Catholic school students, parents, and teachers across the Philadelphia area, are waiting. Dozens of the 49 schools slated to close or consolidate have appealed to stay open. The Archdiocese is expected to announce Friday which ones prevailed. North Philadelphia’s Saint Malachy School calls itself a place where “small miracles” happen everyday. The school, which teaches nearly 200 Kindergarten through 8th graders, boasts of a 95 percent daily attendance rate, and more than 90 percent of its Kindergartners score at grade level or above in reading.Monsignor Kevin Lawrence said he is hopeful the school’s appeal will succeed.”St. Malachy’s serves a primarily African American non-Catholic community,” said Lawrence. “A small percentage of our students are actually Catholic. We’re really asking for St. Malachy to be considered under the designation of a mission school: a school that is in an urban setting serving an underserved community and population.”If St. Malachy closes, students would be sent to a Visitation of the Blessed Virgin Mary — about two and a half miles away.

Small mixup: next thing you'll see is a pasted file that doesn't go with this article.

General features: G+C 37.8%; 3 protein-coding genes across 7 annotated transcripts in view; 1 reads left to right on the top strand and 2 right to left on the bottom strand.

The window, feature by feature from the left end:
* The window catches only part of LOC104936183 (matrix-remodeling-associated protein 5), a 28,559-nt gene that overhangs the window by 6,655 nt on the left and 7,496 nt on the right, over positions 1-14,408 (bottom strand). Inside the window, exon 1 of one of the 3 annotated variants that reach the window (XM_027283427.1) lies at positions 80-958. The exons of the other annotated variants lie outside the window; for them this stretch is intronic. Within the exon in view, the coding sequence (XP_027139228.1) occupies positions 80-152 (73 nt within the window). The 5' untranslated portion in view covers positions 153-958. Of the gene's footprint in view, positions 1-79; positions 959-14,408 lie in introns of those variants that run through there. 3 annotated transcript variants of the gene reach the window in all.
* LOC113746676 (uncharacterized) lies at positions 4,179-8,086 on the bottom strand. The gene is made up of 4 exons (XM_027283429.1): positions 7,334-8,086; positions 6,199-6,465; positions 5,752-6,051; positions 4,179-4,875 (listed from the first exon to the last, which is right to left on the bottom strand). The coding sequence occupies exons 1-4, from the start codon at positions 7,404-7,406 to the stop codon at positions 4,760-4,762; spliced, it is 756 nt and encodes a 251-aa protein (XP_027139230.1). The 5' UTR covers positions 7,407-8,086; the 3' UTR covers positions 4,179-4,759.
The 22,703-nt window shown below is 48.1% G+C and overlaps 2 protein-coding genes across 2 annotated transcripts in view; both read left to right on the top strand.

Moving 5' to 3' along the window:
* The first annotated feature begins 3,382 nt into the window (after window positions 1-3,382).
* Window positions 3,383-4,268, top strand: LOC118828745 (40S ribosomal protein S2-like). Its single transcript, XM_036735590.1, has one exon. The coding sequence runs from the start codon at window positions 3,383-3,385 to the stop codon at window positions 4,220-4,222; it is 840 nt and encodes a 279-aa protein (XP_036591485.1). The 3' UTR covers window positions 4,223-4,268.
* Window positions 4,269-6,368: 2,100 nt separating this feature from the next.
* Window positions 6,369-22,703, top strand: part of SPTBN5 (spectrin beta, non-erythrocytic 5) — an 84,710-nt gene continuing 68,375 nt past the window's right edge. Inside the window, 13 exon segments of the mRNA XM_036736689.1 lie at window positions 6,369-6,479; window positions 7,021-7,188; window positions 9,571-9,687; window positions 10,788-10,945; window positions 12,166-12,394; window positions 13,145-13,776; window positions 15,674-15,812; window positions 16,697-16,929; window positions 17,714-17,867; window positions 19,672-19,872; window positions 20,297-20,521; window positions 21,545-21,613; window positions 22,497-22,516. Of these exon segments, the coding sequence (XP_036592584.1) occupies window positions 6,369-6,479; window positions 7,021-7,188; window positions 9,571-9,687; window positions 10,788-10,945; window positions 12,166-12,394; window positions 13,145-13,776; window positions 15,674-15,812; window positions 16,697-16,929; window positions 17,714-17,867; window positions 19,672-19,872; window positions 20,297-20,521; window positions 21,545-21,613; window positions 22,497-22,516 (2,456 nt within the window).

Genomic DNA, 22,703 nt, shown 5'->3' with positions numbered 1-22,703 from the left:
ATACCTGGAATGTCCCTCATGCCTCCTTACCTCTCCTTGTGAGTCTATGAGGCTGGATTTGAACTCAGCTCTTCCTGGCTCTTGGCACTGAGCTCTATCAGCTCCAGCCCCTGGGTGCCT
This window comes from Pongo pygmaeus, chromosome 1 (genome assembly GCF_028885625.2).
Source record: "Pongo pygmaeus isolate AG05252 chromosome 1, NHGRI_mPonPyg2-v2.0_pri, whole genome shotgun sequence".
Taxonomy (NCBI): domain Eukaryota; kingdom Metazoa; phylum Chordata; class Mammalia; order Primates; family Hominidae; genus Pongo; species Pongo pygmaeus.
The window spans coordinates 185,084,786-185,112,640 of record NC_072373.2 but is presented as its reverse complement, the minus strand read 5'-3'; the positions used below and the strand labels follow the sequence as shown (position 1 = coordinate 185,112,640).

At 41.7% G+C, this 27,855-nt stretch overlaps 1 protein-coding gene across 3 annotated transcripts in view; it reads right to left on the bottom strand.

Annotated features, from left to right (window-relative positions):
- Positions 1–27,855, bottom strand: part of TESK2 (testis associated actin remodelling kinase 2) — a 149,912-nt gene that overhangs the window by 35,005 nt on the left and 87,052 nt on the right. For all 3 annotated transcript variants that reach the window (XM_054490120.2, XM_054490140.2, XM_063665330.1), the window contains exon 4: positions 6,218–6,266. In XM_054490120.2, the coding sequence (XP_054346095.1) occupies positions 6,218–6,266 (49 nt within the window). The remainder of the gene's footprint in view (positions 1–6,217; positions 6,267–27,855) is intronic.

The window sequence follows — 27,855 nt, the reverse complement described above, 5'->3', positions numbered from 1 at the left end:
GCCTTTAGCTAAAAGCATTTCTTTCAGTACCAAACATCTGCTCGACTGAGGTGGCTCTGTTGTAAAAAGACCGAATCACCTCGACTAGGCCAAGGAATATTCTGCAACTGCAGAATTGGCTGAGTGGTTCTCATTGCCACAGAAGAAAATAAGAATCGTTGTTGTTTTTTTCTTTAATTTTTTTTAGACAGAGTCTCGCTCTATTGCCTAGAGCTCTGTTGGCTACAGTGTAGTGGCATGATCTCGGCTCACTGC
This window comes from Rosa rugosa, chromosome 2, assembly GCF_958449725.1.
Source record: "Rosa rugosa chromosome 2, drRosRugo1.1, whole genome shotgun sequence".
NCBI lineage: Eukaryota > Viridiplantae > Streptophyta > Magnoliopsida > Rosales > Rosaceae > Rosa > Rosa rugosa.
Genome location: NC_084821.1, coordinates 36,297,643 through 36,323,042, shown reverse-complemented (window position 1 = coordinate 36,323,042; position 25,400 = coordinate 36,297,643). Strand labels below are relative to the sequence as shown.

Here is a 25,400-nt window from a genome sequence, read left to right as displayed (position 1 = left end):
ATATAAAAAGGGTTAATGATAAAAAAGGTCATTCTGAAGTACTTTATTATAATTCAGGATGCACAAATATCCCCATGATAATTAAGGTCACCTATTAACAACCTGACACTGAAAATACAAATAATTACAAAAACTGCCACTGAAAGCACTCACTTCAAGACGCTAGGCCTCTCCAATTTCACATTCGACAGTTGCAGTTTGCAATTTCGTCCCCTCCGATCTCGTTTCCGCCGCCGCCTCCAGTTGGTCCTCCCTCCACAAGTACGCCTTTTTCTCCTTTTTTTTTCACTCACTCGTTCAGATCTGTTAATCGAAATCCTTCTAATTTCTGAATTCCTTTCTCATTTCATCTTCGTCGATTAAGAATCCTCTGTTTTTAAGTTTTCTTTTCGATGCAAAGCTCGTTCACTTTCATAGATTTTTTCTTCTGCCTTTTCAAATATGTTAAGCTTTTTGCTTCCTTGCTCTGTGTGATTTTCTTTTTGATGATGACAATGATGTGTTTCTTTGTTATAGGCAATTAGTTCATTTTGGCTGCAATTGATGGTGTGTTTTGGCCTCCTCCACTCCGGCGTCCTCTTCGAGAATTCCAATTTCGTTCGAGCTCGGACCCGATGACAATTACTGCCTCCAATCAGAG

St. Malachy’s students and administrators are not alone. At Catholic schools across the Philadelphia area there is hesitant optimism.
Elizabeth Stieber Rementer is a 1998 graduate of Saint Hubert Catholic High School for Girls, in Northeast Philadelphia, which has a deer mascot named Bambie. Rementer works as a writer in the Senate Democratic Communications Office in Harrisburg. “I believe that St. Hubert really did help shape me into the woman that I am today professionally and personally,” said Rementer. “Some of my closest friends are Bambies and I just have such fond memories from there. It’s really a special place.”Rementer said St. Hubert supporters have raised over $800,000 to try to pay off the school’s debt and help more students attend.